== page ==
Microsoft's free WorldWide Telescope brings Windows users up close to the universe
Microsoft Research is launching a free application today that lets people navigate deep into the universe and view galaxies, nebulae, planets...
Seattle Times technology reporter
WorldWide TelescopeMICROSOFT RESEARCH has created a downloadable
astronomy program that stitches together images from the world's biggest telescopes to form an interactive map of the universe. The free software is available for download from www.worldwidetelescope.org. Here are some minimum requirements:
Operating system: Windows XP with SP2, or higher. Can run on Mac with Windows installed
Processor: Intel Core 2 Duo, 2 gigahertz or faster, recommended
Memory, storage: 1 gigabyte of RAM, (2 gigs is better) and at least 1 gigabyte of hard drive space.
Graphics, monitor: 3-D accelerated card with 128 megabytes of RAM and XGA or higher-resolution monitor
Internet connection: 56 kilobits per second, or higher.
Microsoft Research is launching a free application today that lets people navigate deep into the universe and view galaxies, nebulae, planets and other celestial objects through the lenses of the world's best observatories.
The WorldWide Telescope draws on more than 12 terabytes of imagery — bigger than the print collection of the Library of Congress — from several orbiting and land-based telescopes.The desktop application downloads the images on demand and stitches them together to form an interactive, browsable universe supplemented with information from top astronomical databases and guided tours that put it all into context.
The project was the dream of Curtis Wong, a Microsoft researcher who collected bottles as a kid in Los Angeles to earn money for a first telescope. He recalled reading about the Milky Way but being frustrated because he could never see it between the smog and the city lights.
The WorldWide Telescope makes up for that in spades, giving people a perspective that has even veterans in the field excited.
Michael Bakich, senior editor of Astronomy Magazine, called it "fantastic" and praised the program's "highly detailed, accurate model of the sky."
"Nothing to this extent has been done," said Bakich, who has been using a preview version of the software. "... I just think people are going to fall in love with it."
From the first printed star atlases of the Renaissance to desktop planetarium software in the 1980s to the totally Web-based Google Sky — which offers access to some of the same images as the WorldWide Telescope — scientists and technologists have explored ways to document the night sky and objects in deep space.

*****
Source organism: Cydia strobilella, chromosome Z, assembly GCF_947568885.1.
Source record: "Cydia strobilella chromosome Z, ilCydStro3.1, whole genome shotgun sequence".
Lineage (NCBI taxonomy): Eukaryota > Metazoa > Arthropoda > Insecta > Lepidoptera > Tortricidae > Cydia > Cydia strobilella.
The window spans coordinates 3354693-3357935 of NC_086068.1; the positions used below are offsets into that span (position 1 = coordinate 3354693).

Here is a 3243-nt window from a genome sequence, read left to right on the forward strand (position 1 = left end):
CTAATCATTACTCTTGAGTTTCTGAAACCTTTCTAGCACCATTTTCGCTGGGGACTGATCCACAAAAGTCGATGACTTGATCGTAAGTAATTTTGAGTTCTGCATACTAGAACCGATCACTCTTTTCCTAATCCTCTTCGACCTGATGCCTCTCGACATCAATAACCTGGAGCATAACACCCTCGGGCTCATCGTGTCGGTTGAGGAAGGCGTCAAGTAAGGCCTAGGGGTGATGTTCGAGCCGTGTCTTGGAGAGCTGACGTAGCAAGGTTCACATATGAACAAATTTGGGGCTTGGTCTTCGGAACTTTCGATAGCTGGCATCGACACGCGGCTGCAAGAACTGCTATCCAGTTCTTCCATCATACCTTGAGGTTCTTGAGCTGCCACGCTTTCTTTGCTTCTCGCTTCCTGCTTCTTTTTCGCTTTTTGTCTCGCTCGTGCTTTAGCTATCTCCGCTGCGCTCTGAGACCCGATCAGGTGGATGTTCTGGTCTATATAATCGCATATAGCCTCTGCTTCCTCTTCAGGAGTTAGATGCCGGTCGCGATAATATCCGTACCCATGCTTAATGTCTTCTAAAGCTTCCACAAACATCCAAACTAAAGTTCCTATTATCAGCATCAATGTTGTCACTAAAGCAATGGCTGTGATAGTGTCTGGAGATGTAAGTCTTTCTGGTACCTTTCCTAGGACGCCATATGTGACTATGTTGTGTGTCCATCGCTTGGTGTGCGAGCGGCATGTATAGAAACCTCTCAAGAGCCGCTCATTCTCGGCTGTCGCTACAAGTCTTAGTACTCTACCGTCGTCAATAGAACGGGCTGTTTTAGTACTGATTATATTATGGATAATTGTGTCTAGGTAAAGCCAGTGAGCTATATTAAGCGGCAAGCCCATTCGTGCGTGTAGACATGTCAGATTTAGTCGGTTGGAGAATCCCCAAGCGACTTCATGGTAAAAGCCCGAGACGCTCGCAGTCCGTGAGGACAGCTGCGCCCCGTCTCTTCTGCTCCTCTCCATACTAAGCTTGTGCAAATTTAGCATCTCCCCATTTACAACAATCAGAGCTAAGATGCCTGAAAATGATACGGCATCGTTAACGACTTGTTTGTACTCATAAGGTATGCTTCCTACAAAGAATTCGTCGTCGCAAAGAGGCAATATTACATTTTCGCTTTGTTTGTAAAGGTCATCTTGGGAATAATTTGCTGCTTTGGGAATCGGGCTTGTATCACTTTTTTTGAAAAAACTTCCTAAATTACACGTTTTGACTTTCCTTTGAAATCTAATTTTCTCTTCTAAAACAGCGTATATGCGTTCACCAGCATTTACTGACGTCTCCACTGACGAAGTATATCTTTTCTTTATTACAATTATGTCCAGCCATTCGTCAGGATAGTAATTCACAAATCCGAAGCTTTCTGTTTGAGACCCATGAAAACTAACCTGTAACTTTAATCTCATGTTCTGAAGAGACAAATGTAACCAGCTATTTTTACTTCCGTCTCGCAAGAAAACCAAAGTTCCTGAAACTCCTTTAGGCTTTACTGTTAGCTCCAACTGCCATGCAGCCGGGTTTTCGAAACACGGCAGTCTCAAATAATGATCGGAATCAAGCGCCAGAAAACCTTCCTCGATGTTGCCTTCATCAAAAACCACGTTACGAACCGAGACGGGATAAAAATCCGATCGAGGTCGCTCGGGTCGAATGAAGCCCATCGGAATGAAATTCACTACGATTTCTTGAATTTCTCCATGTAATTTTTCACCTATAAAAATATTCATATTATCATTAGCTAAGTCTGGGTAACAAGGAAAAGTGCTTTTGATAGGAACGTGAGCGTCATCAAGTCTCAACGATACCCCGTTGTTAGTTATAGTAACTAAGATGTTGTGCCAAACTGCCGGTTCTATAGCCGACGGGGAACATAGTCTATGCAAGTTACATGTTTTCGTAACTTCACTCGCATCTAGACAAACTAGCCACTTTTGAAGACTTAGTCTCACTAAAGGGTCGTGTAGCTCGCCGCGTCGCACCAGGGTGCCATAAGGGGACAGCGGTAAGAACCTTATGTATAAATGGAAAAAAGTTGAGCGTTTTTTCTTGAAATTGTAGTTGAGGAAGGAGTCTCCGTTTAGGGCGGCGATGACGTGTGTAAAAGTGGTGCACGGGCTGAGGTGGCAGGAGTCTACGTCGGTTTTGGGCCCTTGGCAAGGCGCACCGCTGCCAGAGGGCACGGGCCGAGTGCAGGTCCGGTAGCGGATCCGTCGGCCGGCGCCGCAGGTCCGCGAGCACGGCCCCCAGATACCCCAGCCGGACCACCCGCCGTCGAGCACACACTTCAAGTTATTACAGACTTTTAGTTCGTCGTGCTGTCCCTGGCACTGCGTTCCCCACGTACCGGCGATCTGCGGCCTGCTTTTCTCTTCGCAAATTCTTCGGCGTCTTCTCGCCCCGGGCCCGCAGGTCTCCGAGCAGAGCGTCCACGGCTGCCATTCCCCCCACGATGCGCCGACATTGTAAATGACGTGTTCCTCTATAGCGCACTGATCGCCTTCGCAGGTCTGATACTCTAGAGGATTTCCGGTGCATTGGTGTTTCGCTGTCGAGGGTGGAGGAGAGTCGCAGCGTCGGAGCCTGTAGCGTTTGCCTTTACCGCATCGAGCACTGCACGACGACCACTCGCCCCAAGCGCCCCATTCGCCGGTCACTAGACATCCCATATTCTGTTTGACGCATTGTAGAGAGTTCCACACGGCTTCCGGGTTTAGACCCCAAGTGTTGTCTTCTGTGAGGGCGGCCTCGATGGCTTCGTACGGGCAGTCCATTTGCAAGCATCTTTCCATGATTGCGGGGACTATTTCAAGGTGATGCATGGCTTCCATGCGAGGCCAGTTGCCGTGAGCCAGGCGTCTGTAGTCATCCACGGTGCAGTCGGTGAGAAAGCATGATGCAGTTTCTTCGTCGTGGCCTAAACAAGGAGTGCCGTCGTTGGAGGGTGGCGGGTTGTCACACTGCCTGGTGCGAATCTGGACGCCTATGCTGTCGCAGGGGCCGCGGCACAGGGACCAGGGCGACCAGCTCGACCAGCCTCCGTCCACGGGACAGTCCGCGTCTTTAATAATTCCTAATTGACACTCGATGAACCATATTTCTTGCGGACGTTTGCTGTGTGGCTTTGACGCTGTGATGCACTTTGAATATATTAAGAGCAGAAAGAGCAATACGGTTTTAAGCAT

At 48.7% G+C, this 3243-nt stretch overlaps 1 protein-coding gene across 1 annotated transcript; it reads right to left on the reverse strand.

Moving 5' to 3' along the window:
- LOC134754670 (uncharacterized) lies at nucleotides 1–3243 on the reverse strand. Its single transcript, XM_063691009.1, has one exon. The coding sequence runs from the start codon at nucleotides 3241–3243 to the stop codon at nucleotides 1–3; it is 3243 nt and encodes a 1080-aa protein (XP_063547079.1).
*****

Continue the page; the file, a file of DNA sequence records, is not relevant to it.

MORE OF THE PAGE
Wong said the WorldWide telescope addresses the challenge with the proliferation of astronomical images available to the public today.
"You don't really get the larger context of these images," he said. "They're beautiful, but you don't know where they are, how big they are and what the other larger story is around them."
Wong has spent his career working on interactive media, starting with early CD-ROMs on Beethoven, Franklin Delano Roosevelt and Leonardo da Vinci, among others.
"All of them were these environments where we bring together story, exploration and source information to develop ... a framework to learn in a deep and substantive way," Wong said.
Elements of community
The WorldWide Telescope refines the model and adds elements of community and social media that characterize so-called Web 2.0 applications.
One of the most powerful features lets astronomers, educators or any user create tours of the sky that other people can follow and rate.
In one tour that highlights the program's breadth of resources, Robert Hurt of the Spitzer Space Telescope explores the "Exploding Cigar Galaxy." Hurt narrates over spacey rock music as the viewer moves from a line drawing of the Ursa Major constellation through 12 million light years into space to M82, as the galaxy is technically known.
As the tour continues, the distant galaxy comes into brilliant focus. An image from the Hubble Space Telescope shows it in the visible light spectrum. It resembles an exploding cigar but is actually a disk seen from the side. Red filaments of hot, hydrogen gas extend above and below the galaxy.
Hurt asks, "What's causing this gassy fireworks display?"
The tour switches to images from the Chandra X-ray Observatory to answer that question. Beautiful, glowing pastel colors fill the screen as Hurt explains the images, from the high-energy end of the spectrum.
"These X-rays originate from million-degree gas in M82, heated by violent star-forming activity, known as a starburst," he says.
Next, red clouds appear as the tour switches again to the Spitzer Telescope, which captures images in the infrared spectrum.
A huge dust halo, more than 20,000 light years across, surrounds the galaxy.
"This dust is made of organic compounds similar to those found in car exhaust or on a barbecue grill. The cigar is indeed smoking," Hurt says. "... When we combine the X-ray, visible infrared views from Chandra, Hubble and Spitzer, we see this tortured galaxy in a way the human eye never could."
At any time during the tour, people can pause, look around at nearby objects or view additional images and get more data on what they're seeing.
Support from Gates
Wong said the project got support within Microsoft all the way up to Chairman Bill Gates. The astronomy community, not surprisingly, has strongly supported the effort as well, he said.
Wong hopes the WorldWide Telescope will help scientists who are rushing to keep pace with the huge amount of data generated by improved telescope and imaging technology.
By letting more people look at these images, he said, the program could get "citizen scientists involved in the process of discovery."
Benjamin J. Romano: 206-464-2149 or firstname.lastname@example.org
Copyright © 2008 The Seattle Times Company
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